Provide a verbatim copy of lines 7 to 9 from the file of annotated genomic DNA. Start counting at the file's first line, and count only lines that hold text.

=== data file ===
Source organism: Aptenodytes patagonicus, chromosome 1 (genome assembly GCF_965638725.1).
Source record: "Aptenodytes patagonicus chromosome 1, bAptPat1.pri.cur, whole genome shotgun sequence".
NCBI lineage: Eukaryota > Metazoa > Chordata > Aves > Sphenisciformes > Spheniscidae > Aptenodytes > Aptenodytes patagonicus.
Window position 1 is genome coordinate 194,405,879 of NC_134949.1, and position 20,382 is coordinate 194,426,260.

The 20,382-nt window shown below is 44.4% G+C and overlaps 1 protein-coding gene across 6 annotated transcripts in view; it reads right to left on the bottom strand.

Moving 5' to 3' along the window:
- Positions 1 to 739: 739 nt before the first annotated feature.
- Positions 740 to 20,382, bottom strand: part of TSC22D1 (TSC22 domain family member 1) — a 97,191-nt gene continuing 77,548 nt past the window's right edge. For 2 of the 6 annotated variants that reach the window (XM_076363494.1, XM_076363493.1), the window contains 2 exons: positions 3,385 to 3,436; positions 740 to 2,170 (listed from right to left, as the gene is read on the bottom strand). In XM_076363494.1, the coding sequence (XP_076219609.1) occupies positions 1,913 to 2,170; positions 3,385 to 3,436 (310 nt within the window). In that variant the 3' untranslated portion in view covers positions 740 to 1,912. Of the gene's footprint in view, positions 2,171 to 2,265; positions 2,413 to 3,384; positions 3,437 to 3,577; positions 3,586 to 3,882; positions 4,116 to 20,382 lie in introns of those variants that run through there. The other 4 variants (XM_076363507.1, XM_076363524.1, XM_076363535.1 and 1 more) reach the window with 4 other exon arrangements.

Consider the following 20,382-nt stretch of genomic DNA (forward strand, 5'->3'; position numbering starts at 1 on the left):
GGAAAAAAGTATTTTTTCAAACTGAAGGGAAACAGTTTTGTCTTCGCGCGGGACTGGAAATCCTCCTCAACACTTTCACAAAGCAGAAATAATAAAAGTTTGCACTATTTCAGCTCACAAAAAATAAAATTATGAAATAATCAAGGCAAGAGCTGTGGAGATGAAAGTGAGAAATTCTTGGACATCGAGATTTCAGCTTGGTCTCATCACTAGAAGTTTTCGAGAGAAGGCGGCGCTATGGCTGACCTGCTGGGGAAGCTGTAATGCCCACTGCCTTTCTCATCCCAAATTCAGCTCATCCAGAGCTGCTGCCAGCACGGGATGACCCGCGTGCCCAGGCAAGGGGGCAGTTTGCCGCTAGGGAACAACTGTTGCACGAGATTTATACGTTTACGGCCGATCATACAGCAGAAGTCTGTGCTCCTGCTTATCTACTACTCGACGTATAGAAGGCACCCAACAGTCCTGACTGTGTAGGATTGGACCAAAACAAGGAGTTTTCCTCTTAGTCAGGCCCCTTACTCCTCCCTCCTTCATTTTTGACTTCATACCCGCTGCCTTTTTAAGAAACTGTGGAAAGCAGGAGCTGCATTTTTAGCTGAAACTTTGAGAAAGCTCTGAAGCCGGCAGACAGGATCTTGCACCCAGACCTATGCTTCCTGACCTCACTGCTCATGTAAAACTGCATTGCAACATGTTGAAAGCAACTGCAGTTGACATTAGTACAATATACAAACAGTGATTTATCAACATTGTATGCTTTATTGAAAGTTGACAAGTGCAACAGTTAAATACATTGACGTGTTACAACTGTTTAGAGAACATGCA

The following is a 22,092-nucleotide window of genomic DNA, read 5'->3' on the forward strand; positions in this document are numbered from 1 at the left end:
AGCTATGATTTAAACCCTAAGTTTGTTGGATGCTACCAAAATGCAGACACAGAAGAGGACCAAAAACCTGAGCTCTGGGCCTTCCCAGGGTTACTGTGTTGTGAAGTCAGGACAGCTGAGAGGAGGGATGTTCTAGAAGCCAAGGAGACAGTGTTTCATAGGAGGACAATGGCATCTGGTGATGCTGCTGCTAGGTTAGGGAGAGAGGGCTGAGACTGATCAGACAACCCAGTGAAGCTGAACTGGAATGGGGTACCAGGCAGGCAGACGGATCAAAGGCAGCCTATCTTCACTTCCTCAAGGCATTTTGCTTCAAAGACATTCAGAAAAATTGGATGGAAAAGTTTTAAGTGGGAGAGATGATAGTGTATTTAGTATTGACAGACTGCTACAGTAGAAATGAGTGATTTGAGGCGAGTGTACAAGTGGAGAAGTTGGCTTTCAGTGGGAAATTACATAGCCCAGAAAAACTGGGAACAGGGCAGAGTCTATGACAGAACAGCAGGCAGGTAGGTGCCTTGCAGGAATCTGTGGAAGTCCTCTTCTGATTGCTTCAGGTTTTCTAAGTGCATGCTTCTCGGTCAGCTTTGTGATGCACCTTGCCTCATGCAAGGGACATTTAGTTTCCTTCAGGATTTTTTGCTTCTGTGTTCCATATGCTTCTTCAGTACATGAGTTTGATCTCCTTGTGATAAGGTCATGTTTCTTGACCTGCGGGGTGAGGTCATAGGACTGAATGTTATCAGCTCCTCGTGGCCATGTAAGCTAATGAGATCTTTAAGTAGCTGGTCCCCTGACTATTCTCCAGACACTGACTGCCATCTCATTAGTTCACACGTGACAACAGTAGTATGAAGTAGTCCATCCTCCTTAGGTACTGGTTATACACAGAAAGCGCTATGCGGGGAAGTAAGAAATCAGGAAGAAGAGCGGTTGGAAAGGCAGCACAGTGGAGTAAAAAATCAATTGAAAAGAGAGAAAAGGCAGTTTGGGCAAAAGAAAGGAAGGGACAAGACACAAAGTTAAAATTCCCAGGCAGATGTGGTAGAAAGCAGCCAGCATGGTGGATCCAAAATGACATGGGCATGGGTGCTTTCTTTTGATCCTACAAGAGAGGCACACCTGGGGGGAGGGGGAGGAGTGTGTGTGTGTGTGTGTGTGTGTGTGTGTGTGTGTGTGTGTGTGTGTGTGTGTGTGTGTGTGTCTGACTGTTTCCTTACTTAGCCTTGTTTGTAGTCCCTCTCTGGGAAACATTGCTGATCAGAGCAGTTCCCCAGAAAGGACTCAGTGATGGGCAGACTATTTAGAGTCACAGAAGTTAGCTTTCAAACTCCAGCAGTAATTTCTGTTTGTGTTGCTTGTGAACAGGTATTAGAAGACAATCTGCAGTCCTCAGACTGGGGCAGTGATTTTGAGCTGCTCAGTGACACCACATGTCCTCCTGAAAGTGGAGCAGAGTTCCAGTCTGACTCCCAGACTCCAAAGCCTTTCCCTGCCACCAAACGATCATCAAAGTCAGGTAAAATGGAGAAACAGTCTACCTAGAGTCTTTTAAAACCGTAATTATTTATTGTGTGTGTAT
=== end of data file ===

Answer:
- Positions 1 to 739: 739 nt before the first annotated feature.
- Positions 740 to 20,382, bottom strand: part of TSC22D1 (TSC22 domain family member 1) — a 97,191-nt gene continuing 77,548 nt past the window's right edge. For 2 of the 6 annotated variants that reach the window (XM_076363494.1, XM_076363493.1), the window contains 2 exons: positions 3,385 to 3,436; positions 740 to 2,170 (listed from right to left, as the gene is read on the bottom strand). In XM_076363494.1, the coding sequence (XP_076219609.1) occupies positions 1,913 to 2,170; positions 3,385 to 3,436 (310 nt within the window). In that variant the 3' untranslated portion in view covers positions 740 to 1,912. Of the gene's footprint in view, positions 2,171 to 2,265; positions 2,413 to 3,384; positions 3,437 to 3,577; positions 3,586 to 3,882; positions 4,116 to 20,382 lie in introns of those variants that run through there. The other 4 variants (XM_076363507.1, XM_076363524.1, XM_076363535.1 and 1 more) reach the window with 4 other exon arrangements.

Consider the following 20,382-nt stretch of genomic DNA (forward strand, 5'->3'; position numbering starts at 1 on the left):